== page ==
When we arrived back home, we got our schedules for the week ahead. I got Charity Class added to my schedule. In Charity Class we teach English to about 10 children of which the parents can’t afford normal school classes. The kids are eager to learn, this makes the lessons very enjoyable and rewarding. In this class there are two students that are a bit ahead of the rest. So two other volunteers teach the class and I have to teach English to these two students (Linh en Lan). After class we went for a drink across the street together with the kids. Sin Tho’s (fruit smoothies) are very nice here!
The rest of my weekschedule stayed the same as last week. Last week the lessons at Thien An where a bit hard for me because the children are pretty restless and easily distracted. This week it went a lot better. I think it’s partly because I have a better understanding how to keep their attention, but also a large part is due to a woman from Thien An. She kept an eye on the class and sometimes showed a threatening pose with a stick in her hand. It seems that hitting children during class is a conventional thing. Even I was a bit on my toes as I didn’t want to have one of these kids being hit on my account. Luckily it didn’t come that far and the lesson was pretty successful.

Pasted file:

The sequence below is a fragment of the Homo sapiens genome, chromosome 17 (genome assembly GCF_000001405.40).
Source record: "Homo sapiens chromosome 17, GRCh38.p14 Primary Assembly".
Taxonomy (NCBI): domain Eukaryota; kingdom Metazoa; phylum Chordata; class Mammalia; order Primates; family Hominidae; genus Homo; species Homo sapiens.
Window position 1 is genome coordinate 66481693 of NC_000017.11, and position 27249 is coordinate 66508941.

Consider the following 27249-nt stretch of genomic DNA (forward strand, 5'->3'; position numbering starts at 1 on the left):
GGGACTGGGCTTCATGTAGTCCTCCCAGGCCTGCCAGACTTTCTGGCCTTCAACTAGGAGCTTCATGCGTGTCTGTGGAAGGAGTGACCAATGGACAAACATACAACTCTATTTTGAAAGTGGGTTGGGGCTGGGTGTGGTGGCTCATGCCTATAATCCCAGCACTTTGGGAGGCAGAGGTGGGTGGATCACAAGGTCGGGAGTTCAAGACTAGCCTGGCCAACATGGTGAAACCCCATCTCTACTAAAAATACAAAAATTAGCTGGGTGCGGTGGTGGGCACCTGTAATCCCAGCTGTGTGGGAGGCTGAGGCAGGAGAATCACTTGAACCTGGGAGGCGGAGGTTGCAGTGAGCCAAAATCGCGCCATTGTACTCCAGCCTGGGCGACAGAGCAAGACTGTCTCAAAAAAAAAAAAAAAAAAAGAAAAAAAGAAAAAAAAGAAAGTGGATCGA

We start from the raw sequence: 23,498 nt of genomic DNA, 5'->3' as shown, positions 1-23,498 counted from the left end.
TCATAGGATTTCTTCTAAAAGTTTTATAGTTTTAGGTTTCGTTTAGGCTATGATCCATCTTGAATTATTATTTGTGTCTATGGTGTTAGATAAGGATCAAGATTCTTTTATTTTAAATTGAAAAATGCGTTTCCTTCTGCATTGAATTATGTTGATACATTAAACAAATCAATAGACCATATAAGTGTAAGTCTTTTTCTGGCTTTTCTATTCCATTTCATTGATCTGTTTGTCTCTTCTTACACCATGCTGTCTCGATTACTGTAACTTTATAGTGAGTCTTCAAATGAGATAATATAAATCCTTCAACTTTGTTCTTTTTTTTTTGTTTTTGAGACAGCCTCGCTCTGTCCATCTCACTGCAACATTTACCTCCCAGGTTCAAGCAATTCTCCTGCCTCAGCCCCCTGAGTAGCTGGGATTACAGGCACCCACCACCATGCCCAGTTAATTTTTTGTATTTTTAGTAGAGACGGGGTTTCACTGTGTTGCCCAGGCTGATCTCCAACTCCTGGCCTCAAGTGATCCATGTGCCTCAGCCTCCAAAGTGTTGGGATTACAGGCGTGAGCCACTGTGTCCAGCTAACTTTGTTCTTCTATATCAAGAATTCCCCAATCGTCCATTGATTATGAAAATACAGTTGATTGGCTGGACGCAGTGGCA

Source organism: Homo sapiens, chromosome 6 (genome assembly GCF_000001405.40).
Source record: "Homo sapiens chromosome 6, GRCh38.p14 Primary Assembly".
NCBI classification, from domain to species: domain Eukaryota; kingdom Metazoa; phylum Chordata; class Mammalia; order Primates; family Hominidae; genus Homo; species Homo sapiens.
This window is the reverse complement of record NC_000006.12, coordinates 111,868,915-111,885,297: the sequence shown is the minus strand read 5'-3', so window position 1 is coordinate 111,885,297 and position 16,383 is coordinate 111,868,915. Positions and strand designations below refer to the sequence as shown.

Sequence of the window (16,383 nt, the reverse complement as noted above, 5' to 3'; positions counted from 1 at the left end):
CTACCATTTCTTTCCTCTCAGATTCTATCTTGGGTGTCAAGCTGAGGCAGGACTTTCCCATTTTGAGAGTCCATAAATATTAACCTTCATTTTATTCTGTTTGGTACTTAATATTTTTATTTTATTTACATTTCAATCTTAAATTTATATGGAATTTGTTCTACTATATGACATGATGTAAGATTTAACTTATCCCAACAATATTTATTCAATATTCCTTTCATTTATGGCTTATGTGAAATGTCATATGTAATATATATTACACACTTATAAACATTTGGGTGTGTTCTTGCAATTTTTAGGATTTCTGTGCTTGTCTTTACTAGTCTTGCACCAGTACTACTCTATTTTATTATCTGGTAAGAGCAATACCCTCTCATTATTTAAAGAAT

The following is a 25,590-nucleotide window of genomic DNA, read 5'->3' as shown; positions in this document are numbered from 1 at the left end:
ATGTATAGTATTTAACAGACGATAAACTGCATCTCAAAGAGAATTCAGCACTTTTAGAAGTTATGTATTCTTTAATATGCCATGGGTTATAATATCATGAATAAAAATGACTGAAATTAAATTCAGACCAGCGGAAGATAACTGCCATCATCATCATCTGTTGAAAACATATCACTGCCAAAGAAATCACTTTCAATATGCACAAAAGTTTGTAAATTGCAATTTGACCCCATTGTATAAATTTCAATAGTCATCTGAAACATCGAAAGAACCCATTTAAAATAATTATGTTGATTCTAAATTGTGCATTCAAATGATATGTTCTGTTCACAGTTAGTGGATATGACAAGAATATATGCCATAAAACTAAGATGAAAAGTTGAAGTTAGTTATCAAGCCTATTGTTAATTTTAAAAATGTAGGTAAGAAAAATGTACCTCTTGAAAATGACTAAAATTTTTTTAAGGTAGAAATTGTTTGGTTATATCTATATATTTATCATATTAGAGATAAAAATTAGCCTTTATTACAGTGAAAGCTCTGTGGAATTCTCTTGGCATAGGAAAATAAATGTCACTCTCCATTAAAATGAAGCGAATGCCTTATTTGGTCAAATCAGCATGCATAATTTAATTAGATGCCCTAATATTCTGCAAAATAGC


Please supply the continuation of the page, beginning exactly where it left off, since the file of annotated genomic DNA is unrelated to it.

Watching TV after class with the kids from Thien An
In one of the next lessons at Thien An, we tried to use my laptop to show a YouTube video with English words. This worked pretty nicely. For as long as we did the video part, we had the kids full attention and participation!
The City Orphanage really is one of my favourite projects. At the kids section we started learning English to some of the kids by playing memory and asking to say the English words for each memory pair they collect. They start to get the hang on things like ‘fish’, ‘boat’ and ‘flower’. It’s really nice to see!